Bryston will remain Class AB for audiophiles
Bryston amps for audiophiles will not be digital - this assurance came from Brian Russell, the president of Bryston Ltd, who was in town to meet up with his Malaysian dealers James Tan and C.W. Low of AV Designs Sdn Bhd.
During a chat with Brian at AV Design's showroom at Rohas Perkasa building in Kuala Lumpur yesterday, Brian was quite confident that Class D amplifiers would never be able to match class AB amplifiers in terms of solid punchy bass and the capability to provide the rush of current to push a speaker unit and then stop the cone movement.
"Class D amp technology is not the new direction of Bryston," he said when replying to a question whether the recent announcement of the production of two 8-channel zone amplifiers, the D-130Z Hybrid and the D-250Z Hybrid, which use Class D amplifier modules and Bryston-designed linear power supplies, signalled a paradigm shift in the direction of the highly-respected Canadian company.
Brian said these amps are meant for a segment of the market where high quality is not essential. These include night clubs, restaurants, ice rinks, condos and bars which need music or broadcasts in several zones. These amps can also be used for piped music.
For serious audiophile listening, nothing beats the Class AB amps, he said.
When asked why Bryston, famed for offering a 20-year warranty (the best in the industry) for its products, is offering only a five-year warranty for its Class D zone amps, he said it was because they could not control the quality of the outsourced digital amp modules.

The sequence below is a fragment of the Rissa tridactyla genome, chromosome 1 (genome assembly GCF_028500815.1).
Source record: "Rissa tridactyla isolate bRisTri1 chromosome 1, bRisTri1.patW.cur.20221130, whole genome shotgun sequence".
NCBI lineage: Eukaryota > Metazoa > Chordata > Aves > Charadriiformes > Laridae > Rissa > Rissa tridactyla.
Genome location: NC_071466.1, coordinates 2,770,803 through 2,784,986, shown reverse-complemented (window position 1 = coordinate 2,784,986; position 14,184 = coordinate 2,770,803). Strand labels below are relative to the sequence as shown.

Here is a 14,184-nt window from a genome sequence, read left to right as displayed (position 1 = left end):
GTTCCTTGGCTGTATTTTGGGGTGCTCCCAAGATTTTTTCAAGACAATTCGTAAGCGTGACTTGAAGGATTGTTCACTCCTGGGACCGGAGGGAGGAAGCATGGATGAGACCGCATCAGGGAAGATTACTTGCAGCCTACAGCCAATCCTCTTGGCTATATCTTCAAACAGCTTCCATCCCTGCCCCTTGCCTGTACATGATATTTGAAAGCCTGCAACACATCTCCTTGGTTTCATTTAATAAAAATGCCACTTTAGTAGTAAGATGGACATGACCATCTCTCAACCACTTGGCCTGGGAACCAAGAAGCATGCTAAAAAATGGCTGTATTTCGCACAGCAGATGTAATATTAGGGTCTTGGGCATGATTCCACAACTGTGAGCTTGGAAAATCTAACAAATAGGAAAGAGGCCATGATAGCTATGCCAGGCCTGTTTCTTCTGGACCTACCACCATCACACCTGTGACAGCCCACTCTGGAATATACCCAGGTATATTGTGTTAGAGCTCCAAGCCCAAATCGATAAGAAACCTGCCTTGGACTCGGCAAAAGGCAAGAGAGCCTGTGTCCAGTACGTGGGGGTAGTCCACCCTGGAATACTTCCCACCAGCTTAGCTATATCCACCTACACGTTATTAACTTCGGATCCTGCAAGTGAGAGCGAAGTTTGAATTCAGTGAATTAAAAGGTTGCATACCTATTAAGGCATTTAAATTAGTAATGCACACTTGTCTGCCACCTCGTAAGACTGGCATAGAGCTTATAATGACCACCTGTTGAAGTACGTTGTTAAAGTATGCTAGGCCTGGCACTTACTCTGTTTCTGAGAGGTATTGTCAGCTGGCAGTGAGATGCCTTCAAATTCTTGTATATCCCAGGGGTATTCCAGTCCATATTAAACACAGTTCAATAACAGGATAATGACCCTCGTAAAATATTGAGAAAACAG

"It doesn't mean that these are lower quality products," he said.
Brian also revealed that the SP-3 sound processor, replacing the SP-2, should be out in about six months' time.
"The software is being written and the SP-3 will be modular. It will offer audio with a video option," he said.
However, the SP-2 would not be upgradeable to SP-3 specs.
Another project in the works is a new CD player which, he assured, will have a metal drawer to replace the critically-acclaimed BCD-1.
Brian said Bryston had a "great year" despite the global financial meltdown because of strong sales of its 28B SST (square) amps, DACs and CD players.
"The new range of SST (square) amps received rave reviews and were rated 'Best Buys' or 'Editor's Choice' by numerous magazines and websites, which helped us a lot," he said.
Sales in the United States went down, but it was up in Canada, Asia and Australia.
During the chat, I was quite surprised to find out that Bryston does not have a listening room in its factory to tune its products.
Instead two to three of its staff, including designer James Tanner, take the components home to test them with their rigs in a home environment.
"James has three stereo sets and four pairs of speakers - Thiels, PMCs, Magneplanars and Martin Logans. Whenever he comes across a new pair that sounds good, he buys them and they would replace a pair that he has in his house," Brian said.
Though much has been written about the synergy between Bryston amplifiers and PMC speakers, Brian declined to recommend the PMCs as the natural partner for Bryston amps.
"PMCs are transmission line devices and Bryston amps work well with them, but I would tell people that Bryston amps would work well with whatever speakers they like the best," he said.
On the future of the music industry, he agreed that people are veering towards music downloads from the Internet, but there will always be a CD guy with a huge collection of CDs that he would want to listen to with a CD player just like the turntable guy who is still listening to his LPs with his turntable.